‘Necessary changes’ still to be made to Quebec education reform bill: QESBA

WATCH ABOVE: Quebec education minister Sébastien Proulx scrapped the province's controversial school board reform bill after much debate. As Global's Raquel Fletcher reports, there is now new legislation, Bill 105, but the English school boards argue major changes are still needed before they'll support it.

When the Quebec government chose to scrap the province’s education reform legislation, Bill 86, last spring, they praised English school boards for sharing their concerns.

“We need to say to our English-speaking fellow Quebecers that the way they did things, the way they conducted their school boards and their schools is the way to go for all Quebecers,” said Premier Philippe Couillard at a Liberal Party convention in Drummondville in May.

The government has since started over on school board reform.

READ MORE: Opposition parties criticize Quebec Liberals for backtracking on education reform

The result is Bill 105, which allows school board elections to continue.

However, back in May, Education Minister Sébastien Proulx put an emphasis on increasing Quebec graduation rates, which lag behind other provinces.

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Members of the anglophone community at the national assembly Wednesday wondered where that plan is in the new legislation.

READ MORE: Premier calls for French schools in Quebec to follow English lead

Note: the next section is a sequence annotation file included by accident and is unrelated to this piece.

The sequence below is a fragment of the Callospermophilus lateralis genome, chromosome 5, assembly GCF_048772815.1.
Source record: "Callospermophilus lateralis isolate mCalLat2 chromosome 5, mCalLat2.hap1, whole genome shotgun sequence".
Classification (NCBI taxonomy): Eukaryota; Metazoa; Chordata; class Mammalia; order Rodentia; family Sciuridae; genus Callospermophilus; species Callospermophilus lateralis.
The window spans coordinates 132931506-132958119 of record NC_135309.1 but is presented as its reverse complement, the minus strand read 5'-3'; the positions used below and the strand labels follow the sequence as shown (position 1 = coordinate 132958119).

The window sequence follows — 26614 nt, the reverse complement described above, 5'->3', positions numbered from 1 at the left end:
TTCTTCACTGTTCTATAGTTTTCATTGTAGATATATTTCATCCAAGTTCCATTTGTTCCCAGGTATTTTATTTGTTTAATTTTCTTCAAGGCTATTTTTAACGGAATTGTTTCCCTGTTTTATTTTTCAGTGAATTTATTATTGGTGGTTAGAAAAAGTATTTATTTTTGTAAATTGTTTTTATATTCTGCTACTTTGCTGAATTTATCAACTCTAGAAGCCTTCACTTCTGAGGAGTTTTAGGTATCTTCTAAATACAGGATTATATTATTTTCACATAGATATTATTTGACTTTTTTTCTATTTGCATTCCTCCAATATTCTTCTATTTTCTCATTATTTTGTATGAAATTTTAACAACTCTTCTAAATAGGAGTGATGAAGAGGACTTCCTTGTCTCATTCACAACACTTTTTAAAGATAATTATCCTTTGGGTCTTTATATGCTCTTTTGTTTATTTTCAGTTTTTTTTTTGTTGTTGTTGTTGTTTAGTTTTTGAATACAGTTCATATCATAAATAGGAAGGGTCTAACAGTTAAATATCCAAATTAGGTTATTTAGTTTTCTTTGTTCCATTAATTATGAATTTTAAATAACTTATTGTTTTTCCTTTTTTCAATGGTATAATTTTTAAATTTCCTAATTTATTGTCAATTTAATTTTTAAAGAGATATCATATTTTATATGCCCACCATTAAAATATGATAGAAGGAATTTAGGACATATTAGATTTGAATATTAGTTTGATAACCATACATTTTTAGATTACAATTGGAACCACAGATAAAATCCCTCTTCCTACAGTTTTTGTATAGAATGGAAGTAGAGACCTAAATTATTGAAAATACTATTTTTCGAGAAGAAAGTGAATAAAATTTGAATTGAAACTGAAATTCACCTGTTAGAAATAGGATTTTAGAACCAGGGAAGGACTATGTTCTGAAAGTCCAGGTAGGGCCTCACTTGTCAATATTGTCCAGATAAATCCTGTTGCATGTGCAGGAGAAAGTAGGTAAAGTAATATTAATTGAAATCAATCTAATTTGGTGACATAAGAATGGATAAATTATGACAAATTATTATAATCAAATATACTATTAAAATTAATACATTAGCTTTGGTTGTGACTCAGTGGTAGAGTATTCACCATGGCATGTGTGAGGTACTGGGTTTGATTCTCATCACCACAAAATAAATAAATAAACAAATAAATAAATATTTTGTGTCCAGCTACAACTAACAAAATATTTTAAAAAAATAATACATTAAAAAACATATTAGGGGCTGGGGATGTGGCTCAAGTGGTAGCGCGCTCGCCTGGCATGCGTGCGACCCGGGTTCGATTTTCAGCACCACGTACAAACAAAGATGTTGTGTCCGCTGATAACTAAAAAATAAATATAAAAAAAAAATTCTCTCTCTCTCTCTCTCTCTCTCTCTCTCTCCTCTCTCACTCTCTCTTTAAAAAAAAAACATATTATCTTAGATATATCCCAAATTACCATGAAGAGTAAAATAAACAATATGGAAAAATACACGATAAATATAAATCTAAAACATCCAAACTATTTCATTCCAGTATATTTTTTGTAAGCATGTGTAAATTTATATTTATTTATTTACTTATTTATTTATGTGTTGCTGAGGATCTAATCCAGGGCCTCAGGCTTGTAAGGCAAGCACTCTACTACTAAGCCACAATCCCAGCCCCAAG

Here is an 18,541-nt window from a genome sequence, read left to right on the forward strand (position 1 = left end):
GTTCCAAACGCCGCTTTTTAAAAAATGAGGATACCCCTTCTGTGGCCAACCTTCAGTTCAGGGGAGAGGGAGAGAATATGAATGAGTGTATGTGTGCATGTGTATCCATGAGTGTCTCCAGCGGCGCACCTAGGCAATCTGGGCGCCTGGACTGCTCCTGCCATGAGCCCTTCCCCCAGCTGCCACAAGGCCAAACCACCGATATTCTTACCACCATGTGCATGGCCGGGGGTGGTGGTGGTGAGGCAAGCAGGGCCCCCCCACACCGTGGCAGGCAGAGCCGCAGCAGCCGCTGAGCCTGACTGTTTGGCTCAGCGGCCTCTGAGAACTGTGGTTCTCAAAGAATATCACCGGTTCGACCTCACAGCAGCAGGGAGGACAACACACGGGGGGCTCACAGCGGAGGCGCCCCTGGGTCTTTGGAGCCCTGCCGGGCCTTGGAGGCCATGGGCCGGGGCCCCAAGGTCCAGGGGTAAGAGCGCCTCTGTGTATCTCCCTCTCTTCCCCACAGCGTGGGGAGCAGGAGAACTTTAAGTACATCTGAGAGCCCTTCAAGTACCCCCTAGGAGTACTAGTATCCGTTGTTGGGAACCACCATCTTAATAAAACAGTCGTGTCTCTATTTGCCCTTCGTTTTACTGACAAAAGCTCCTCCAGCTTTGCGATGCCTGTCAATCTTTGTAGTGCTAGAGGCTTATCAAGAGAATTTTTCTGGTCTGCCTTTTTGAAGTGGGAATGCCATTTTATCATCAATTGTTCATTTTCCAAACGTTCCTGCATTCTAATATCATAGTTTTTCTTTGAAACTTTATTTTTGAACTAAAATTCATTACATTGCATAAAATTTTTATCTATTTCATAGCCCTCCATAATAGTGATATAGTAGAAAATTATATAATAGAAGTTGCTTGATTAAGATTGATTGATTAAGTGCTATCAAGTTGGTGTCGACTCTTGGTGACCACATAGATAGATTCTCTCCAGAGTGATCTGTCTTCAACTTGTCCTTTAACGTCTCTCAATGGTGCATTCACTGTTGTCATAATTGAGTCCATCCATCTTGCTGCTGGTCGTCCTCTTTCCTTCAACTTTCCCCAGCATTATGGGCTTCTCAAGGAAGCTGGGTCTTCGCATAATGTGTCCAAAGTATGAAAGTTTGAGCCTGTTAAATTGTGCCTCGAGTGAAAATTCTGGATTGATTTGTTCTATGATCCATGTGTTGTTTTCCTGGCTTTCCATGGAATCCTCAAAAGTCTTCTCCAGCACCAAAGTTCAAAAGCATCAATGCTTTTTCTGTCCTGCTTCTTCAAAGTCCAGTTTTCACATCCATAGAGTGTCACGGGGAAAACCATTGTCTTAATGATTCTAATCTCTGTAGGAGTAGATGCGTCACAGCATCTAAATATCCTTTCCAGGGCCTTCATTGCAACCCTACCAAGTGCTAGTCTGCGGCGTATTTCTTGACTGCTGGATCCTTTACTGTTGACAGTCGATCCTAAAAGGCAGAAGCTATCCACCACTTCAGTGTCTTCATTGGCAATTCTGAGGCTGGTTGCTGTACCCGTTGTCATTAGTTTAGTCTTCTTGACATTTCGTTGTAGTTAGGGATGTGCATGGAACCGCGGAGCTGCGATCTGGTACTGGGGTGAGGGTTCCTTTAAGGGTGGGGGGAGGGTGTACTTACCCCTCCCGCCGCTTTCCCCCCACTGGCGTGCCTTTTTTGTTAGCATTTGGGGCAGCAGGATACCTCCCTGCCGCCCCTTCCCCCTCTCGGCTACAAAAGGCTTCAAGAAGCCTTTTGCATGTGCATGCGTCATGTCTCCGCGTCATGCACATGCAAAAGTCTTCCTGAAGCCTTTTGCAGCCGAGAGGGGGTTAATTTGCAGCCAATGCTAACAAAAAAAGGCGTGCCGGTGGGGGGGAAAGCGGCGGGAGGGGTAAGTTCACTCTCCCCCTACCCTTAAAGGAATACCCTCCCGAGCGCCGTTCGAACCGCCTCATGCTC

“This isn’t a bill that’s talking about student success, which is of course a bit of a disappointment because we’re back to talking about governance once again,” said Jennifer Maccarone, president of the Quebec English School Board Association (QESBA).

The anglophone community expressed outrage over Bill 86 because they said it infringed on minority English rights.

READ MORE: Quebec government needs to intervene to increase graduation rate: expert

They agree Bill 105 is better, but argue that among other concerns, it still encroaches on some rights when it comes to making final budget decisions.

“They wanted to take away elected commissioners, so now they’ve kept that, but they’ve done nothing to facilitate or help these elections move forward,” said Mike Nalecz, vice-president of the English Parents Committee Associations of Quebec (EPCA).

However, some people question the English school boards motives and say QESBA just doesn’t like the fact that the government is giving more say to school principals.

“[That’s] what Bill 105 basically does, and that’s the Quebec English school boards’ biggest gripe, is that they’re losing power. That’s the whole thing,” said Chris Eustace, a retired teacher.
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WATCH BELOW: Quebec education reform

QESBA said they are optimistic the minister will listen to their suggestions to change parts of Bill 105.

“It’s a bill that we can live with, provided that there are necessary changes that are made within the articles in the content presented. As it stands, no, it will have to be modified,” said Maccarone.

“I feel things have evolved since the last time we saw each other,” Proulx told Maccarone later on during the hearing.

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“I’m very, very happy about that. You have suggestions to make and we’re going to listen and reflect on what people have to say.”

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